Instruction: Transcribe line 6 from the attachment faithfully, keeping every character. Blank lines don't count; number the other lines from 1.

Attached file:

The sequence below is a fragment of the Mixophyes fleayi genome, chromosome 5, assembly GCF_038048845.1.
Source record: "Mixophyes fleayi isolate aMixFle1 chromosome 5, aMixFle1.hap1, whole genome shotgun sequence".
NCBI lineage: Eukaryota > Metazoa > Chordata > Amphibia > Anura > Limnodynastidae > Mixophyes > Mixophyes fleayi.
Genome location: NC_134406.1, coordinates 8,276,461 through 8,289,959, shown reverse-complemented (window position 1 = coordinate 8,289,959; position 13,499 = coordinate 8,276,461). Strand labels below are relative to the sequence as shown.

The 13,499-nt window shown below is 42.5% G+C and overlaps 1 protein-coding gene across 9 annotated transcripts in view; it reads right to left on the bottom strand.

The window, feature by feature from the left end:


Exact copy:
The window, feature by feature from the left end: